Written by Kelly Herbst, Astronomy Curator for the Virginia Living Museum. Updated every two weeks, more or less.

Wednesday, November 6, 2013

Seeing Red

Look out Mars, here we come (again)!

Yep, we're about to launch another spacecraft to Mars.  It's exciting!  Hopefully, on November 18th, the Mars Atmosphere and Volatile EvolutioN (MAVEN) spacecraft will liftoff from Cape Canaveral and begin the 10-month journey to the Red Planet.

An artist's concept of the MAVEN spacecraft at Mars.  Courtesy Wikipedia.

We've learned a great deal about the chilly little world next door over the years.  Rovers aplenty have driven its surface - two of which, Curiosity and Opportunity, are still active.  We've discovered an abundance of evidence that shows that water once flowed freely across the surface of may have formed rivers, lakes, even oceans.

If that is so, the atmosphere of Mars must once have been thicker, for the current thin atmosphere of Mars does not allow water to remain on the surface in liquid form for very long.  Where did this atmosphere go?  What happened to all the water?  On a more global scale - how has the global climate of Mars evolved over the millennia?  And what does that teach us about global climate change here on the Earth?  The MAVEN mission will be headed to Mars to help us answer these questions.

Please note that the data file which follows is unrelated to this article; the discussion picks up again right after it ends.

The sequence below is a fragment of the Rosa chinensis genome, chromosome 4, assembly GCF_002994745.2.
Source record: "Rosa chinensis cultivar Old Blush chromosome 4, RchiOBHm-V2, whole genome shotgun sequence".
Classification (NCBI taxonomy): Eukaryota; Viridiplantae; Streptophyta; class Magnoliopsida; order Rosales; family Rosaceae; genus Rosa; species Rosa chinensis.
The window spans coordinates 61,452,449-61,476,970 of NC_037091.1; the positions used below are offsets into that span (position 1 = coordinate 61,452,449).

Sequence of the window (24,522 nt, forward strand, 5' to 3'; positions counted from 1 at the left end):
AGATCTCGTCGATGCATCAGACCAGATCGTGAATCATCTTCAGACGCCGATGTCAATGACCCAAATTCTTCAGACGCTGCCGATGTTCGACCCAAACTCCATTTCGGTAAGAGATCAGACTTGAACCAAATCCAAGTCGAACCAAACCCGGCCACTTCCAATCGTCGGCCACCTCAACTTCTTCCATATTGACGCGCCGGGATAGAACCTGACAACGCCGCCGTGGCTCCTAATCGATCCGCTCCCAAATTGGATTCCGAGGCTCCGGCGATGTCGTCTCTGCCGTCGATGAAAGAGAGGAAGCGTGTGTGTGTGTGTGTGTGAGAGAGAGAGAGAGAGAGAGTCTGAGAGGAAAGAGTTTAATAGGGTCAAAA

The reddish-orange atmosphere of Mars is visible above the surface in this image from Viking.  Note the Galle "Smiley Face" Crater towards the center-left of the image.  Courtesy Wikipedia.

MAVEN will be an orbiter, remaining above the planet to inspect its atmosphere and how it changes over an extended period of time.  It's four primary mission objectives are:
  • Determine the role that loss of volatiles to space from the Mars atmosphere has played through time.
  • Determine the current state of the upper atmosphere, ionosphere, and interactions with the solar wind.
  • Determine the current rates of escape of neutral gases and ions to space and the processes controlling them.
  • Determine the ratios of stable isotopes in the Martian atmosphere.
This data will help us understand a lot about how Mars has changed over the long history of the solar system.  It's also important data to have as we continue to consider the possibility of sending humans to explore the surface of the Red Planet.

We're going to Mars now because Mars is making its way closer to us.  In April of next year, Mars will once again make a close approach to Earth, meaning that travel time from Earth to Mars is shorter now.  If problems force a delay in launching MAVEN beyond December 7, scientists will have to wait until 2016 before they can try again.  So hopefully, all systems will be go on November 18 for a great launch!  You can watch the launch activities online at NASA-TV.  And before we know it, even more exciting data will be coming our way from the Red Planet!

More from the universe in two weeks!
Until then,
Carpe Noctem!

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